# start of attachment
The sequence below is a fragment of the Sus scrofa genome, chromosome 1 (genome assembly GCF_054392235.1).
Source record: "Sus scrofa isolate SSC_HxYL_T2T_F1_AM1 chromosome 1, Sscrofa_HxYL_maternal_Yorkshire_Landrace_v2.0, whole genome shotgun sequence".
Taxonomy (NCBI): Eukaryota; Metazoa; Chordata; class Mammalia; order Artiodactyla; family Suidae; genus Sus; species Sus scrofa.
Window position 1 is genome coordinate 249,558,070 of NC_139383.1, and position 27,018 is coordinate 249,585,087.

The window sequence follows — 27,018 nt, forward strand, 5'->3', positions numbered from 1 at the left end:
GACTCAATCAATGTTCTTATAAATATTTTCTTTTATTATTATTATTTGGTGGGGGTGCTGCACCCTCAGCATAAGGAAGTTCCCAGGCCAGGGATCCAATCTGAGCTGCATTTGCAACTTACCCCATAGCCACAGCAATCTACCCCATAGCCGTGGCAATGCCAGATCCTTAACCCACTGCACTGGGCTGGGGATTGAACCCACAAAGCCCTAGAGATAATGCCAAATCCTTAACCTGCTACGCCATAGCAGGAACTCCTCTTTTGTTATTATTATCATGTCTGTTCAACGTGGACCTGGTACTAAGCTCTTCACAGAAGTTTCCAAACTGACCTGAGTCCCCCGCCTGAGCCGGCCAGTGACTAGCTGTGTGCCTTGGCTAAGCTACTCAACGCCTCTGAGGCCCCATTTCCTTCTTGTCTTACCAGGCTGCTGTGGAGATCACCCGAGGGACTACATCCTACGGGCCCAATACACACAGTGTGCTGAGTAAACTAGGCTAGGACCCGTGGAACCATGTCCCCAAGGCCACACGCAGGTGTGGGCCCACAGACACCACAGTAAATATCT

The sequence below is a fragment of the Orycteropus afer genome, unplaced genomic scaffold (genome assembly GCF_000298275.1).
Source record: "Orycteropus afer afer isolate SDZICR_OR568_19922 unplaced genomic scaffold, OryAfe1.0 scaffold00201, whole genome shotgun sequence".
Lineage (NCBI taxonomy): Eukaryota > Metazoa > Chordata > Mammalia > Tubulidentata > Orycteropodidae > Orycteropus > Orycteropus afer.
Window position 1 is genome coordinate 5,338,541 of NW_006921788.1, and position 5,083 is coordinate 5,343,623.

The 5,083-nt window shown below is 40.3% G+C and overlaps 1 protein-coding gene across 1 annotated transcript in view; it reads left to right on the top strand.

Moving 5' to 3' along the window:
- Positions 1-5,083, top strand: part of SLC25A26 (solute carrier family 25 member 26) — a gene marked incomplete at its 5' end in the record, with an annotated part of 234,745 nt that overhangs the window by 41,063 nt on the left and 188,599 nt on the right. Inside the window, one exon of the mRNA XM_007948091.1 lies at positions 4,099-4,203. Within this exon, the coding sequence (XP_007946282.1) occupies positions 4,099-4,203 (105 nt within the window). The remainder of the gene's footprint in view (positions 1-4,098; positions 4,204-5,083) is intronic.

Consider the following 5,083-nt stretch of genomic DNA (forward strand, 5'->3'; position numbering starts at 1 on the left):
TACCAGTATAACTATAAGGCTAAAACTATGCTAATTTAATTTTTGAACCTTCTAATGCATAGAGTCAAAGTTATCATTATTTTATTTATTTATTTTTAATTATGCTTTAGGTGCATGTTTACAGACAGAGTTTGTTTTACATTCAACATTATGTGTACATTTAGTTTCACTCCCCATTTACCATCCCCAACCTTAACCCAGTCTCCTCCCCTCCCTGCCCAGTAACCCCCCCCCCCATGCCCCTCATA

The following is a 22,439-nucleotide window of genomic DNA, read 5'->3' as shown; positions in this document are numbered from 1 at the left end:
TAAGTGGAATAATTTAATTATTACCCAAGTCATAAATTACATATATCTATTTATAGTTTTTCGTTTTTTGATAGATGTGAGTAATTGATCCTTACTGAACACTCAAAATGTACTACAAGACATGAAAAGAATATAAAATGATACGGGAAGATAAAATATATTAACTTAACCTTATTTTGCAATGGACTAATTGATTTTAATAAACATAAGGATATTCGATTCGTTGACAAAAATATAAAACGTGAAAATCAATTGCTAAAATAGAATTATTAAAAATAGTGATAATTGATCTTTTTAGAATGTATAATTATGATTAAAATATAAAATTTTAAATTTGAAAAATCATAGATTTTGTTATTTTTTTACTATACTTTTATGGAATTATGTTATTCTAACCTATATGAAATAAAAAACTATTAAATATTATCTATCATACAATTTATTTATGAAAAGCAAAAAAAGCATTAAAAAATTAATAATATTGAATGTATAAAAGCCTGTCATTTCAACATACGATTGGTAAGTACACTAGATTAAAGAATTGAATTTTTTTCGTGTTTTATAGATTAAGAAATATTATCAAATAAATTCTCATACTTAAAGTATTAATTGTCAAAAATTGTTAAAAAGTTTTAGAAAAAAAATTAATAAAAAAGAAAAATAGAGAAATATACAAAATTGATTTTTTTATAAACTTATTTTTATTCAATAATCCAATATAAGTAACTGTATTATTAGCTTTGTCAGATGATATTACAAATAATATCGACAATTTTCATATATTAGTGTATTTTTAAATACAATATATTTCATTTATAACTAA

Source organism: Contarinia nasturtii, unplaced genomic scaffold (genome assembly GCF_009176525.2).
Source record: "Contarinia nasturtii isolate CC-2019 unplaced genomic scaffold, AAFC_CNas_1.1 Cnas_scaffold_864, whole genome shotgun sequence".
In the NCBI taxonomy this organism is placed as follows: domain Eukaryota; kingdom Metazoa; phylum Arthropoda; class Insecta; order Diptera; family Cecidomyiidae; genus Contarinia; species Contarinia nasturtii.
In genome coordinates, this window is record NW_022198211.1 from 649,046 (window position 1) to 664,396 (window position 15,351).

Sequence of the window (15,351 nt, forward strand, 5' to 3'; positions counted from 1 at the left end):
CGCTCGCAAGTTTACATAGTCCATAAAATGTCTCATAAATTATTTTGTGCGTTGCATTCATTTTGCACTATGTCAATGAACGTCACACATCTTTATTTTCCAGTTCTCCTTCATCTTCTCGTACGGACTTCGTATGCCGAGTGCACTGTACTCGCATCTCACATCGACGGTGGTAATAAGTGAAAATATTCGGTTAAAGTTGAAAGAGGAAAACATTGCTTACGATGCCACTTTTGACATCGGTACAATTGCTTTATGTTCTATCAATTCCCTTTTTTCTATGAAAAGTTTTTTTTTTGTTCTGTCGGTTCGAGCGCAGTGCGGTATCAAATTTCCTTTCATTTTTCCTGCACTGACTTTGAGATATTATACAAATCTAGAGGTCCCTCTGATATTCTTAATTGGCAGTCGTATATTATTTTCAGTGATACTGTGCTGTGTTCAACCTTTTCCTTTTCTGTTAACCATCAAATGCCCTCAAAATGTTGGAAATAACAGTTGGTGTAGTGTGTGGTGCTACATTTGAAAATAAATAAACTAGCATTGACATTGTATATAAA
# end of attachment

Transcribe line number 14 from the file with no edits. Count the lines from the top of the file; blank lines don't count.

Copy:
Consider the following 5,083-nt stretch of genomic DNA (forward strand, 5'->3'; position numbering starts at 1 on the left):